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What does quilting have to do with electric circuit theory? The answer is just one of the fascinating ways that best-selling popular math writer Paul Nahin illustrates the deep interplay of math and physics in the world around us in his latest book of challenging mathematical puzzles, Mrs. Perkins's Electric Quilt. With his trademark combination of intriguing mathematical problems and the historical anecdotes surrounding them, Nahin invites readers on an exciting and informative exploration of some of the many ways math and physics combine to create something vastly more powerful, useful, and interesting than either is by itself.
In a series of brief and largely self-contained chapters, Nahin discusses a wide range of topics in which math and physics are mutually dependent and mutually illuminating, from Newtonian gravity and Newton's laws of mechanics to ballistics, air drag, and electricity. The mathematical subjects range from algebra, trigonometry, geometry, and calculus to differential equations, Fourier series, and theoretical and Monte Carlo probability. Each chapter includes problems--some three dozen in all--that challenge readers to try their hand at applying what they have learned. Just as in his other books of mathematical puzzles, Nahin discusses the historical background of each problem, gives many examples, includes MATLAB codes, and provides complete and detailed solutions at the end.
Mrs. Perkins's Electric Quilt will appeal to students interested in new math and physics applications, teachers looking for unusual examples to use in class--and anyone who enjoys popular math books.
"Overall, this book is a really fun read. The combination of mathematics applied to real physics problems and the historical fabric within which they are woven proved a winner for me. I could write more about this volume, but I think I'll quit hereâ€”I want to get to work on some of the challenge problems."â€”Barry R. Holstein, American Journal of Physics
"This book shows mathematics and physics at their very best, united to explore fascinating phenomena with astonishing results."â€”Linda Kallam, Mathematics Teacher
For the Reader xi
Preface xiii
Chapter 1: Three Examples of the Mutual Embrace 1
1.1 Unphysical Laws 1
1.2 When Math Goes Wrong 6
1.3 Math from Physics 13
Chapter 2: Measuring Gravity 18
2.1 First, a Little Theory 18
2.2 Out in the Author's Garage 21
Chapter 3: Feynman's Infinite Circuit 24
3.1 An Infinity of Resistors 24
3.2 An Infinity of Reactances, and
Recursion 27
3.3 Convergence--or Not? 32
3.4 Three More Infinite, All-Resistor
Networks 36
Chapter 4: Air Drag--A Mathematical View 44
4.1 Air Drag Treated Broadly 44
4.2 Air Drag Treated with Some Detail 51
Chapter 5: Air Drag--A Physical View 62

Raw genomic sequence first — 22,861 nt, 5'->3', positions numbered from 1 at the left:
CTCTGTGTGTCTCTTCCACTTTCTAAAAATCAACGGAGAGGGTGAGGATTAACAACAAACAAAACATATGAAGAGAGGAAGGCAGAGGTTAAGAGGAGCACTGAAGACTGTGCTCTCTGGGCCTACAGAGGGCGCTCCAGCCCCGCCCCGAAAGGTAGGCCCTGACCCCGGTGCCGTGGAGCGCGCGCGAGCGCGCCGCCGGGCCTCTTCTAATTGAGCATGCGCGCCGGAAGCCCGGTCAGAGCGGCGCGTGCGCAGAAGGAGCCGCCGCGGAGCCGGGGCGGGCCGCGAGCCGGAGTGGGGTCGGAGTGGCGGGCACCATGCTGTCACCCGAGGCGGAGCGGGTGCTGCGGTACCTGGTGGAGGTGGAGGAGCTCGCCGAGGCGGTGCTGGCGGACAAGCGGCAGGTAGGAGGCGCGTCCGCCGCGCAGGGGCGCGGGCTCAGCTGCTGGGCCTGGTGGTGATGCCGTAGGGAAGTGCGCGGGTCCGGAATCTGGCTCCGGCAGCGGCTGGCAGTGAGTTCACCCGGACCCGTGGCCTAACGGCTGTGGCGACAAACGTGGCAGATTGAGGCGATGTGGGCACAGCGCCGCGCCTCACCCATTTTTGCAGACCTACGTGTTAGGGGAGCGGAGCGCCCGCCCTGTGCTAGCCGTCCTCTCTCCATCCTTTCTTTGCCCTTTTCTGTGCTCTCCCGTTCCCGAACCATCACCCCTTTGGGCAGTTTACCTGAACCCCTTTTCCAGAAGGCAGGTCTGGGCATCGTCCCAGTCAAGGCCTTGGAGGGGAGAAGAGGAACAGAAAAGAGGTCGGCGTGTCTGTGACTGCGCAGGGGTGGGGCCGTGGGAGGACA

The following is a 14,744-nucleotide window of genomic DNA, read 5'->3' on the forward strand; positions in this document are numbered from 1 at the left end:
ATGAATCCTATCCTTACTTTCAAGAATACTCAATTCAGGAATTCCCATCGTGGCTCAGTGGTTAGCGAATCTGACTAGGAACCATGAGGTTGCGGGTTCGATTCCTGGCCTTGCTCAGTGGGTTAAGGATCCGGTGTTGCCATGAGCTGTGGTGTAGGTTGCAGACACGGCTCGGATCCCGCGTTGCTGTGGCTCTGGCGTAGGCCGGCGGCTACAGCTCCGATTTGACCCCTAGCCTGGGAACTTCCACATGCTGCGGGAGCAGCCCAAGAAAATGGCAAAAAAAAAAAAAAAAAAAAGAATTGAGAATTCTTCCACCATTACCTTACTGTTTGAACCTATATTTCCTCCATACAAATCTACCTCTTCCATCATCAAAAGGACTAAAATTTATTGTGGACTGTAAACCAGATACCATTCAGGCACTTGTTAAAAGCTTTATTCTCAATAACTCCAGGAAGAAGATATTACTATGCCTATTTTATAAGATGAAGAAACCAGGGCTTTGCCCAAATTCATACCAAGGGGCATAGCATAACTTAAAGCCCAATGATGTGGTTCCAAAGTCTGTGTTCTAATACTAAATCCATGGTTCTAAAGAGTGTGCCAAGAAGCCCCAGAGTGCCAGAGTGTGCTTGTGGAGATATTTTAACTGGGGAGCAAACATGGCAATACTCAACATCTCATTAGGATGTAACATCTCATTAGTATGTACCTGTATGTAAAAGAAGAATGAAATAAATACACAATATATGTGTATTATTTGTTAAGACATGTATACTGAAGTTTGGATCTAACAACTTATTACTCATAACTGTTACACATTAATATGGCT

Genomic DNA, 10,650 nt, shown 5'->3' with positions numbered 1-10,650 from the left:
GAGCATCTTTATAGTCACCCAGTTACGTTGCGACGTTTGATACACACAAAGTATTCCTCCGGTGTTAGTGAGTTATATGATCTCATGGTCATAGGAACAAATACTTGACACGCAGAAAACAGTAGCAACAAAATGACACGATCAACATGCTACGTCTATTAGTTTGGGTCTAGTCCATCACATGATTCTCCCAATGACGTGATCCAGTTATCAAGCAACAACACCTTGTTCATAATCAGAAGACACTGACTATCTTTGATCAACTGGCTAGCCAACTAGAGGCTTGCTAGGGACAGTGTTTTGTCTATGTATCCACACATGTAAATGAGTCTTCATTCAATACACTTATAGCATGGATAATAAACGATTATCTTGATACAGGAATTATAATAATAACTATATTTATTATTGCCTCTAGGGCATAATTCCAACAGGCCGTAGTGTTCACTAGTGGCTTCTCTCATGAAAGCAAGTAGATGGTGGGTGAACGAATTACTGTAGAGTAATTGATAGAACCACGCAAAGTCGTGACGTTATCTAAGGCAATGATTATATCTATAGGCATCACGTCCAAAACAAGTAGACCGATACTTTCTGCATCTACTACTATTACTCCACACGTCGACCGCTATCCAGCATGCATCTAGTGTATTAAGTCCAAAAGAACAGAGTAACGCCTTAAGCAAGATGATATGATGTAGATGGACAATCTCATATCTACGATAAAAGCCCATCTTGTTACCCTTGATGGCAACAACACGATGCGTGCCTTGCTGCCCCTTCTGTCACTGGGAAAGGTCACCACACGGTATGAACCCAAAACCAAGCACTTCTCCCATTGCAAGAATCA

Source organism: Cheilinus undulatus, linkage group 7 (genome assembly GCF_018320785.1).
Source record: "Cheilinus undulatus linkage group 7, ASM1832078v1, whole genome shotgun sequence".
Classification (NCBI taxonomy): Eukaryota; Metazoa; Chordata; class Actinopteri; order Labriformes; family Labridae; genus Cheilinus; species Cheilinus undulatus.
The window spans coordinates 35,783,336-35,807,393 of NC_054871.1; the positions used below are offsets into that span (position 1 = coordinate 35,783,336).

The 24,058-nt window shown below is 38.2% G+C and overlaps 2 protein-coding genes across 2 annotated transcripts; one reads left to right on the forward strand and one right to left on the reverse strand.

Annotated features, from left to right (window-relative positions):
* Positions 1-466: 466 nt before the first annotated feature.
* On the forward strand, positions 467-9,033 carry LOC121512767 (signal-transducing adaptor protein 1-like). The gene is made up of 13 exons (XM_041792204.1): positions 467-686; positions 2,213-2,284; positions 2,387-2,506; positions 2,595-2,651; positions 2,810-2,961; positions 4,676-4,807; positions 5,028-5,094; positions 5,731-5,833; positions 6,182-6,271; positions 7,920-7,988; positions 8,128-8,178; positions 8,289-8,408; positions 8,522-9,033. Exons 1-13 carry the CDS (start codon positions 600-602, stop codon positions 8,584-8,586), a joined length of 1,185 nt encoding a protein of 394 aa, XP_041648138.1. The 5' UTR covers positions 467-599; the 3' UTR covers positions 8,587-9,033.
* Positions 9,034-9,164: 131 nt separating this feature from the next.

5.1 The Quadratic Force Law 62
5.2 Long Falls through a Real Atmosphere 70
Chapter 6: Really Long Falls 82
6.1 Falling into the Sun 82
6.2 Falling from Heaven to Hell 86
Chapter 7: The Zeta Function--and Physics 94
7.1 A Curious Double Integral 94
7.2 Fourier Series and the Zeta Function 95
7.3 The Zeta Function in Physics 100
Chapter 8: Ballistics--With No Air Drag (Yet) 107
8.1 Shooting a Cannon in a Vacuum 107
8.2 What Makes a Champion Shot-Putter? 112
8.3 Another Cannon Question 116
Chapter 9: Ballistics--With Air Drag 120
9.1 Thin Air Cannot Be Ignored! 120
9.2 Air Drag and Baseball 126
Chapter 10: Gravity and Newton 136
10.1 The Beginnings of Modern Gravity 136
10.2 Newton's Superb Theorems 140
10.3 The Moon Test and Blowing-Up Planets 148
10.4 A Surprising Gravity Calculation 152
10.5 Gravitational Contraction 157
Chapter 11: Gravity Far Above the Earth 170
11.1 Kepler's Laws of Planetary Motion 170
11.2 Weighing the Planets 175
Chapter 12: Gravity Inside the Earth 186
12.1 Newton's Experiment 186
12.2 Gravity Inside the Earth 191
12.3 Pressure at the Center of the Earth 200
12.4 Travel Inside the Earth 203
12.5 Epilogue 209
Chapter 13: Quilts&Electricity 215
13.1 Recreational Mathematics 215
13.2 Electric Quilts 220
13.3 Three Impossibility Proofs 225
Chapter 14: Random Walks 233
14.1 Ronald Ross and the Flight of Mosquitoes 233
14.2 Karl Pearson Formulates a Famous Problem 236
14.3 Gambler's Ruin 241
14.4 The Monte Carlo Method 245
Chapter 15: Two More Random Walks 261
15.1 Brownian Motion 261
15.2 Shrinking Walks 269
Chapter 16: Nearest Neighbors 285
16.1 Cannibals Can Be Fun! 285
16.2 Neighbors Beyond the Nearest 291
16.3 What Happens When We Have Lots
of Cannibals 294
16.4 Serious Physics 296
Chapter 17: One Last Random Walk 299
17.1 Resistor Mathematics 299
17.2 Electric Walks 301
17.3 Monte Carlo Circuit Simulation 305
17.4 Symmetry, Superposition, and Resistor Circuits 313
Chapter 18: The Big Noise 321
18.1 An Interesting Textbook Problem 321
18.2 The Polar Equations of the Big-Noise Flight 322
18.3 The Acceleration on a Big-Noise Flight Path 328
SOLUTIONS TO THE CHALLENGE PROBLEMS 333
SPECIAL BONUS DISCUSSION 371
Warning: Do Not Read before Reading Disscussion 17 373
Chapter 19: Electricity in the Fourth Dimension 373
19.1 The Tesseract 373
19.2 Connecting a Tesseract Resistor Cube 376
Acknowledgments 385
Index 387
Overview
What does quilting have to do with electric circuit theory? The answer is just one of the fascinating ways that best-selling popular math writer Paul Nahin illustrates the deep interplay of math and physics in the world around us in his latest book of challenging mathematical puzzles, Mrs. Perkins's Electric Quilt. With his trademark combination of intriguing mathematical problems and the historical anecdotes surrounding them, Nahin invites readers on an exciting and informative exploration of some of the many ...